I have the following code:
Definition: a thing is twiddled if I6 routine "Twiddle" makes it so (it no longer untwiddled).
To twiddle (T - thing) (this is twiddling):
say "[The T] is now twiddled."
[ Twiddle o set;
! do low-level things
((+ twiddling +)-->1)(o);
! do more things
Is there a more readable way of calling an I7 phrase within an I6 inclusion? I would rather not use the -->1.
Alternatively, is there an I7 equivalent to “makes it so”?
Named phrases are actually arrays with three elements, with the second referencing the actual function. The -->1 isn’t the ugliest thing in I6!
Why do you want to do it that way however? If the phrase you’re using will never change, why not just write it in I6 rather than I7?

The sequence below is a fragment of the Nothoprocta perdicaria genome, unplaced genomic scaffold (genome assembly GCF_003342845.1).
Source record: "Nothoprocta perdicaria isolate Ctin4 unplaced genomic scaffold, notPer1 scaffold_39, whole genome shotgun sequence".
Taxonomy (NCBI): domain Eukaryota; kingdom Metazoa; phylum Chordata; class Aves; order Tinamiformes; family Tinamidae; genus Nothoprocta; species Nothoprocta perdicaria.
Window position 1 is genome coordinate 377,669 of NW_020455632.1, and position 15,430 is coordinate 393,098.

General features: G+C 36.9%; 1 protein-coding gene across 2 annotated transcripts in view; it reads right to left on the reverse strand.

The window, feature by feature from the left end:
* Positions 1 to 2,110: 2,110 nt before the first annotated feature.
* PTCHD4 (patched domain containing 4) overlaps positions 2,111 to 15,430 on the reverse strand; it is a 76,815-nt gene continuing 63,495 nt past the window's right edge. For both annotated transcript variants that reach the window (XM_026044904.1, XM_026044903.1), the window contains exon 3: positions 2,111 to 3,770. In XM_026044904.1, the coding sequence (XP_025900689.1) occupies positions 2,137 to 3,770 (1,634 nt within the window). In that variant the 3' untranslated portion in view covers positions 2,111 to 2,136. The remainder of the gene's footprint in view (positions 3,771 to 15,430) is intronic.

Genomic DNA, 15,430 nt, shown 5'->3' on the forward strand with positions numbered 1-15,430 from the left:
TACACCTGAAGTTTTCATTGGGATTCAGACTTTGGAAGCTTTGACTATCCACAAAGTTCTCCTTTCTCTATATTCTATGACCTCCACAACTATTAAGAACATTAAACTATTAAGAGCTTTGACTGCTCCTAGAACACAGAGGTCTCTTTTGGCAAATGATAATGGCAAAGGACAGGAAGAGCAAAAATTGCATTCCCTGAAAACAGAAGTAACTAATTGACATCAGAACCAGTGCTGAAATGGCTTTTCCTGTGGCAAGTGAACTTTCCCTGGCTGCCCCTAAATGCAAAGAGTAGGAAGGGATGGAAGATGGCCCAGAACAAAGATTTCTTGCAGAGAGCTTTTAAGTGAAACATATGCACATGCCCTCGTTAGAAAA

Well, I guess I can live with it if I must.
I wanted to do it this way because (1) the I7 phrase is simpler than its I6 counterpart, and (2) I want see to how I7 works.
There is no pure I7 way of writing a “Definition… makes it so…” statement. (I assume you want to provide ways to test and set some abstract value.) There are of course many ways to set up an I7 adjective that is both testable and settable.
I didn’t even know you could do that. I usually use a rule instead of a phrase for those situations.